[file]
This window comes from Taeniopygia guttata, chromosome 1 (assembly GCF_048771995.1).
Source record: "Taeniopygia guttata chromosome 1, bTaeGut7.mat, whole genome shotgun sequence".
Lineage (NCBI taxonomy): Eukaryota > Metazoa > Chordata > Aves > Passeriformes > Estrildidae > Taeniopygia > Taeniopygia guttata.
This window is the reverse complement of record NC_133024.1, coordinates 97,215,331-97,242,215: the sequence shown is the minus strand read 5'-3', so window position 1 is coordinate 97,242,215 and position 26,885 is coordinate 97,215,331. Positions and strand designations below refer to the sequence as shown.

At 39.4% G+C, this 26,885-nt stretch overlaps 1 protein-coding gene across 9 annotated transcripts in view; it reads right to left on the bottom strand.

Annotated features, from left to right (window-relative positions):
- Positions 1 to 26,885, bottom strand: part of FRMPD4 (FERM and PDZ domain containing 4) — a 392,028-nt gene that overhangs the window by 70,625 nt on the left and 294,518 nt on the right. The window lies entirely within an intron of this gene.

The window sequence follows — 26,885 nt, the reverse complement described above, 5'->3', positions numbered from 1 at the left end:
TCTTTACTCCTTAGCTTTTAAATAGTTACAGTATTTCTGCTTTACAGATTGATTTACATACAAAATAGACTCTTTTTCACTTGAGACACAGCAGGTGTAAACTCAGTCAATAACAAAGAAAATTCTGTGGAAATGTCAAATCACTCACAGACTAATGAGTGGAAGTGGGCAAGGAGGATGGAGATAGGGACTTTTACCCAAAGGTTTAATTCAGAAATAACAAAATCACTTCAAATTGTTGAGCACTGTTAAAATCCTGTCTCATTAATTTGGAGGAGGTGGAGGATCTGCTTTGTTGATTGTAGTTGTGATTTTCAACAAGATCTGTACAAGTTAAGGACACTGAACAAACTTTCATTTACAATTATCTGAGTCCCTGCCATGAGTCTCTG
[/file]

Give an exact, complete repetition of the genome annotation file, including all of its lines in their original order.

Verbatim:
This window comes from Taeniopygia guttata, chromosome 1 (assembly GCF_048771995.1).
Source record: "Taeniopygia guttata chromosome 1, bTaeGut7.mat, whole genome shotgun sequence".
Lineage (NCBI taxonomy): Eukaryota > Metazoa > Chordata > Aves > Passeriformes > Estrildidae > Taeniopygia > Taeniopygia guttata.
This window is the reverse complement of record NC_133024.1, coordinates 97,215,331-97,242,215: the sequence shown is the minus strand read 5'-3', so window position 1 is coordinate 97,242,215 and position 26,885 is coordinate 97,215,331. Positions and strand designations below refer to the sequence as shown.

At 39.4% G+C, this 26,885-nt stretch overlaps 1 protein-coding gene across 9 annotated transcripts in view; it reads right to left on the bottom strand.

Annotated features, from left to right (window-relative positions):
- Positions 1 to 26,885, bottom strand: part of FRMPD4 (FERM and PDZ domain containing 4) — a 392,028-nt gene that overhangs the window by 70,625 nt on the left and 294,518 nt on the right. The window lies entirely within an intron of this gene.

The window sequence follows — 26,885 nt, the reverse complement described above, 5'->3', positions numbered from 1 at the left end:
TCTTTACTCCTTAGCTTTTAAATAGTTACAGTATTTCTGCTTTACAGATTGATTTACATACAAAATAGACTCTTTTTCACTTGAGACACAGCAGGTGTAAACTCAGTCAATAACAAAGAAAATTCTGTGGAAATGTCAAATCACTCACAGACTAATGAGTGGAAGTGGGCAAGGAGGATGGAGATAGGGACTTTTACCCAAAGGTTTAATTCAGAAATAACAAAATCACTTCAAATTGTTGAGCACTGTTAAAATCCTGTCTCATTAATTTGGAGGAGGTGGAGGATCTGCTTTGTTGATTGTAGTTGTGATTTTCAACAAGATCTGTACAAGTTAAGGACACTGAACAAACTTTCATTTACAATTATCTGAGTCCCTGCCATGAGTCTCTG